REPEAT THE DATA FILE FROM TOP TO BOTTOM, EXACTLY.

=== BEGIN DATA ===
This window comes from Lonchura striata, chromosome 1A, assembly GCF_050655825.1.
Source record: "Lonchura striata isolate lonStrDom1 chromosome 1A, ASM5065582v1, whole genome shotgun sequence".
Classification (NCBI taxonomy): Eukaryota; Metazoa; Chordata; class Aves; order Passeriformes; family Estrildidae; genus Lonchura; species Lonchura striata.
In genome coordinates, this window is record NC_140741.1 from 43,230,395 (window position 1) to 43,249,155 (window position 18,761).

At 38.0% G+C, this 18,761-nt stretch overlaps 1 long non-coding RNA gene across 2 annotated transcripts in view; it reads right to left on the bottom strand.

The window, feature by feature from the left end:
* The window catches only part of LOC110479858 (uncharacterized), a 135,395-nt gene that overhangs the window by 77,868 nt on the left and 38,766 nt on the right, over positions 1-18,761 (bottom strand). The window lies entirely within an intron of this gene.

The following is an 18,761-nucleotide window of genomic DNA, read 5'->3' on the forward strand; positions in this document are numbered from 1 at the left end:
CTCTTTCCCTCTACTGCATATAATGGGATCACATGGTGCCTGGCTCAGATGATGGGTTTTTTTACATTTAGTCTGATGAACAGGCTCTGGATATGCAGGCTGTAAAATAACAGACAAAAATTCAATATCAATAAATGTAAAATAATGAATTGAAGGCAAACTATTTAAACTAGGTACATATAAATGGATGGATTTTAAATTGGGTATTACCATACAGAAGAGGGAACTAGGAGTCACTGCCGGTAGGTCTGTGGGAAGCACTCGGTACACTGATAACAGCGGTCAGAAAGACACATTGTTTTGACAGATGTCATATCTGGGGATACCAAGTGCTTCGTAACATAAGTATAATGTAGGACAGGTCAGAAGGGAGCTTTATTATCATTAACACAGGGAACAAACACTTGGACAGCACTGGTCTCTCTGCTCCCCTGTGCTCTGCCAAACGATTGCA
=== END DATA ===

This window comes from Lonchura striata, chromosome 1A, assembly GCF_050655825.1.
Source record: "Lonchura striata isolate lonStrDom1 chromosome 1A, ASM5065582v1, whole genome shotgun sequence".
Classification (NCBI taxonomy): Eukaryota; Metazoa; Chordata; class Aves; order Passeriformes; family Estrildidae; genus Lonchura; species Lonchura striata.
In genome coordinates, this window is record NC_140741.1 from 43,230,395 (window position 1) to 43,249,155 (window position 18,761).

At 38.0% G+C, this 18,761-nt stretch overlaps 1 long non-coding RNA gene across 2 annotated transcripts in view; it reads right to left on the bottom strand.

The window, feature by feature from the left end:
* The window catches only part of LOC110479858 (uncharacterized), a 135,395-nt gene that overhangs the window by 77,868 nt on the left and 38,766 nt on the right, over positions 1-18,761 (bottom strand). The window lies entirely within an intron of this gene.

The following is an 18,761-nucleotide window of genomic DNA, read 5'->3' on the forward strand; positions in this document are numbered from 1 at the left end:
CTCTTTCCCTCTACTGCATATAATGGGATCACATGGTGCCTGGCTCAGATGATGGGTTTTTTTACATTTAGTCTGATGAACAGGCTCTGGATATGCAGGCTGTAAAATAACAGACAAAAATTCAATATCAATAAATGTAAAATAATGAATTGAAGGCAAACTATTTAAACTAGGTACATATAAATGGATGGATTTTAAATTGGGTATTACCATACAGAAGAGGGAACTAGGAGTCACTGCCGGTAGGTCTGTGGGAAGCACTCGGTACACTGATAACAGCGGTCAGAAAGACACATTGTTTTGACAGATGTCATATCTGGGGATACCAAGTGCTTCGTAACATAAGTATAATGTAGGACAGGTCAGAAGGGAGCTTTATTATCATTAACACAGGGAACAAACACTTGGACAGCACTGGTCTCTCTGCTCCCCTGTGCTCTGCCAAACGATTGCA